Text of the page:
The flexibility that comes with freelancing often overshadows the hard work that comes with being one's own boss. Often, working for yourself also means answering the phone yourself, tirelessly promoting your service, and keeping your own books on top of delivering the job that you promised.
While you should always work towards your bottomline, it can't be denied that you also need to perform administrative and housekeeping duties to keep your gears moving efficiently. Of course, you will find a way to delegate those tasks once you have become big enough to hire others, but in the meantime, your freelance business is a one-man show. So whether you are cut out for it or not, you will have to do the math and the attendant tasks that go with keeping the money flowing into your coffers. There's plenty of must-dos, but first you need to keep grounded with the basics.
Survey the market rate to determine yours
Your prices need to be aligned with others who offer the same service as you do. Of course, you can go above or below the prevailing rates, but the difference should be negligible (from the client's point of view) lest you scare potential clients who might think you are way too expensive, or attract clients looking for excellent work at cheap prices. You also have to be clear whether you will do the project on an hourly or fixed-price basis. That way, your client would be able to approximate how much you will charge them and keep surprises of the bill to a minimum.
Be clear with your collection policies
Freelancers often lose out big even on paltry projects because they often assume, incorrectly, that after a work has been done and there is no feedback coming from the client, they can expect to be paid within a reasonable amount of time. But it is risky to assume these things. First, how long is a reasonable amount of time? Second, does no feedback translate to a satisfied client? To be clear about this process, it is essential that you agree with the client beforehand what constitutes satisfactory work and how long can you expect to be paid when work has been completed to the client's satisfaction. (It's also important to establish whether you should accept checks or payment by credit card.) Without clear rules regarding project completion and collection, it can be a needless back-and-forth to repeatedly remind delinquent clients.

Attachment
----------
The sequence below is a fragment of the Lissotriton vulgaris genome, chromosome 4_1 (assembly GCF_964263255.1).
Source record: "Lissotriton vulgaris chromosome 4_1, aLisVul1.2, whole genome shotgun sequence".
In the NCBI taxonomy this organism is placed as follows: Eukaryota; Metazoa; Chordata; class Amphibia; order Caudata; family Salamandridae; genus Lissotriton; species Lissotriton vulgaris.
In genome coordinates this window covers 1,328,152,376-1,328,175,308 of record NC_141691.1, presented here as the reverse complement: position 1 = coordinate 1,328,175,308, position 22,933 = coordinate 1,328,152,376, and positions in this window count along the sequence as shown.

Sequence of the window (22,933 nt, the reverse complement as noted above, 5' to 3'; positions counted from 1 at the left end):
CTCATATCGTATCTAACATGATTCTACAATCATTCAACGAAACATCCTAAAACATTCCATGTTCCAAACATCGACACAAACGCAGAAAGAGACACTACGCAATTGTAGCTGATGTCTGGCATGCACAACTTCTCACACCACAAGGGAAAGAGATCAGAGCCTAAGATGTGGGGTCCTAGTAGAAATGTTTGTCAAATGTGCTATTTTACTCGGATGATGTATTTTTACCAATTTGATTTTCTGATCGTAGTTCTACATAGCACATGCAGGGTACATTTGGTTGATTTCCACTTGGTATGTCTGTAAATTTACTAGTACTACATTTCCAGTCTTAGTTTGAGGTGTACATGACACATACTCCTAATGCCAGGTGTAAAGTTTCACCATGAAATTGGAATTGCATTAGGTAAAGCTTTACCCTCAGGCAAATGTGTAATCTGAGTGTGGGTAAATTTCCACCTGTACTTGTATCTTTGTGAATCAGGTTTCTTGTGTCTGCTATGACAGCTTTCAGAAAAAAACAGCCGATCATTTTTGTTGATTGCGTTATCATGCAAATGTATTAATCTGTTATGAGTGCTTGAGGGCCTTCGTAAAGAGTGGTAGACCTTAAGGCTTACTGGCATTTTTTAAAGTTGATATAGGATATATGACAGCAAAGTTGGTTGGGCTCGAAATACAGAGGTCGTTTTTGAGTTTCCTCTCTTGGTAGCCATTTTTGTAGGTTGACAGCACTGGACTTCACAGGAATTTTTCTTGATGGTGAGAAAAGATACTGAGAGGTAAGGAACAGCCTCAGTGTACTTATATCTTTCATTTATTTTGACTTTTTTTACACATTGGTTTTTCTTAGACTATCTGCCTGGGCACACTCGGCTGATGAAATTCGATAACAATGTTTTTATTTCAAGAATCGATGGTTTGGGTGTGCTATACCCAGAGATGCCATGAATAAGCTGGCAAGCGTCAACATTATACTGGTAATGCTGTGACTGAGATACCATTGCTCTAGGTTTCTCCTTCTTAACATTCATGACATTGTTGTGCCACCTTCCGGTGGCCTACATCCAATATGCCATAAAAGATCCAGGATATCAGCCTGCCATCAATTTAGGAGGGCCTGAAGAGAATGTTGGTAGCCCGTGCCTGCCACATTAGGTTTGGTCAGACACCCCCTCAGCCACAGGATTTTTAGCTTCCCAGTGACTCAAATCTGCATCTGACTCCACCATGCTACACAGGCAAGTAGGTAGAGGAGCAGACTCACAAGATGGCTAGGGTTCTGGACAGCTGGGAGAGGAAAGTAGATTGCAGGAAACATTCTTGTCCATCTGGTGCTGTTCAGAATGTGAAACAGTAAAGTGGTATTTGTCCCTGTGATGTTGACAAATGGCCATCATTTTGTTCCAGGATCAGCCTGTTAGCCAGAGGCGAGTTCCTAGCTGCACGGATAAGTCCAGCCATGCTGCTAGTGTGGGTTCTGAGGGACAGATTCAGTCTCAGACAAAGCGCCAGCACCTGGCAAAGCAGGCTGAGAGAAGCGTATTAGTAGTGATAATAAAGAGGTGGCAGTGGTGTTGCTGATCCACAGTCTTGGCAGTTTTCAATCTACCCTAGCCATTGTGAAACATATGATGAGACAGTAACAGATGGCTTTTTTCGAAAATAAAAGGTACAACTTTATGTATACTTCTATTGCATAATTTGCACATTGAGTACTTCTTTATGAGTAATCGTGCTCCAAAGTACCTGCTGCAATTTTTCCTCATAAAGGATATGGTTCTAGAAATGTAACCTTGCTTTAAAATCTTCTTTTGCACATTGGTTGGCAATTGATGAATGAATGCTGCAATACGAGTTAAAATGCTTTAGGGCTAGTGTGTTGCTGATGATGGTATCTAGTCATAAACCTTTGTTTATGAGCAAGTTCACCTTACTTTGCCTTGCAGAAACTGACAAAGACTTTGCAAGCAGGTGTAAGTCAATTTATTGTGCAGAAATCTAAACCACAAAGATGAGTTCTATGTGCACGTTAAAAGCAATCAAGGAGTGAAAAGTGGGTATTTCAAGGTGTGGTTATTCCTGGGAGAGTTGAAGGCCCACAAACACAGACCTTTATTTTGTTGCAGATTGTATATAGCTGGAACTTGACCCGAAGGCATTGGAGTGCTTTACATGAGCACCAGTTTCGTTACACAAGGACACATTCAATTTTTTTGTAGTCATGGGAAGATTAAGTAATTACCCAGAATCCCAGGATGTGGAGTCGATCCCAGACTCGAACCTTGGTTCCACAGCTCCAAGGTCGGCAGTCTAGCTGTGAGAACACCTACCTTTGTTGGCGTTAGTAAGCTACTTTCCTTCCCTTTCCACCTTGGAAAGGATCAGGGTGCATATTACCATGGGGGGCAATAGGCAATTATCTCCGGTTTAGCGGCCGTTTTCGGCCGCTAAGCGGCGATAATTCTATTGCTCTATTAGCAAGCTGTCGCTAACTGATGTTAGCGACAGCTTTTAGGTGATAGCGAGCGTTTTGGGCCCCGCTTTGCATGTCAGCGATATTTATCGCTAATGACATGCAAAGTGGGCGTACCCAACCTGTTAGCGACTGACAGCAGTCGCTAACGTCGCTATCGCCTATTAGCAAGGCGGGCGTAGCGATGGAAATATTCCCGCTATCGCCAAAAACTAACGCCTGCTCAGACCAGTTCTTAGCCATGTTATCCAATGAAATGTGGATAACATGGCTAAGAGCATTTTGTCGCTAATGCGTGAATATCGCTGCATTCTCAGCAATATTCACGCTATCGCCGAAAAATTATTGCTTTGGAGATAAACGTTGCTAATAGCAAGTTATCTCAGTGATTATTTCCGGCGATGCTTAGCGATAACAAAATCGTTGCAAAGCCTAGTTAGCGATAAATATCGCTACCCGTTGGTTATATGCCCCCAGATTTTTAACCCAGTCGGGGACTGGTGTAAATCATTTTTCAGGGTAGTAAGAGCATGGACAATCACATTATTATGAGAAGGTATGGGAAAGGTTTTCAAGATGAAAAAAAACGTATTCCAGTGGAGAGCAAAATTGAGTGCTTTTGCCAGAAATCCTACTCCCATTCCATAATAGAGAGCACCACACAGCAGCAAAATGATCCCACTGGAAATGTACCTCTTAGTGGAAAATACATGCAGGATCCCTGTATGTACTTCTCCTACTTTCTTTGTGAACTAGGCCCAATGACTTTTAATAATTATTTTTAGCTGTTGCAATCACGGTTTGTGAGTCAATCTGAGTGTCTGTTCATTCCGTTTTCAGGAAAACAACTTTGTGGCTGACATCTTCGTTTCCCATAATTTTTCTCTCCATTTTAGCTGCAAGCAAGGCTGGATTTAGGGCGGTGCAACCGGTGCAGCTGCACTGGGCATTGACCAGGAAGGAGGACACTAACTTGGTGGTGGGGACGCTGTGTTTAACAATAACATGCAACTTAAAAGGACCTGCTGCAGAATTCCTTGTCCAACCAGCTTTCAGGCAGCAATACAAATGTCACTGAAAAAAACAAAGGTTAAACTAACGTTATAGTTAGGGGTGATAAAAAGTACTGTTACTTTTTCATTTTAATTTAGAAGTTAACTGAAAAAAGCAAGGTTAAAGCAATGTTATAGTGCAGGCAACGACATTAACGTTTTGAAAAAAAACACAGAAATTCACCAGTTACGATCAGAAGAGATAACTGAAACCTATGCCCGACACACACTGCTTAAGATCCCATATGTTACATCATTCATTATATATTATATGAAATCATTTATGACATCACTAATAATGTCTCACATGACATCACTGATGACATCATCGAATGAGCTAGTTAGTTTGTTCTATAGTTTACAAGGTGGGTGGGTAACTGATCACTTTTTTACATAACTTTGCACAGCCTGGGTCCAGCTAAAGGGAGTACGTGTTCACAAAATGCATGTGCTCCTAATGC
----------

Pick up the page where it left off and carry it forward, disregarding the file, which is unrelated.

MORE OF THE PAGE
Leave a (paper) trail
High-tech does not always mean paperless. In technology-driven Japan where toilets flush themselves, businesses still go the paper route because most of those in key positions grew up before the advent of the digital, paperless age. This is also true if you are dealing with clients who are comfortable leaving a paper trail. That said, you need to choose the kind of invoice that best reflects the services you render. It would help if you can order a stack of invoices that you can customize as your business needs, or personal preference, change. It's one less thing to worry about.
Respond to invoice questions promptly
Often, invoicing is an uncomplicated affair; it just gets potentially messy when you are dealing with multiple clients and facing multiple deadlines. It is important, however, that you deal with invoice issues as they arise as your clients have their own financial timelines to follow. Failure to do so might lead to delays which you cannot hold against the client.
Getting paid for a completed project can be hassle-free if you have given thought and taken the time to establish your invoicing policy. Many freelancers are often excited at the thought of getting paid at the end of it all that they forget to have their collection rules straightened out before they rolled their service off the delivery floor.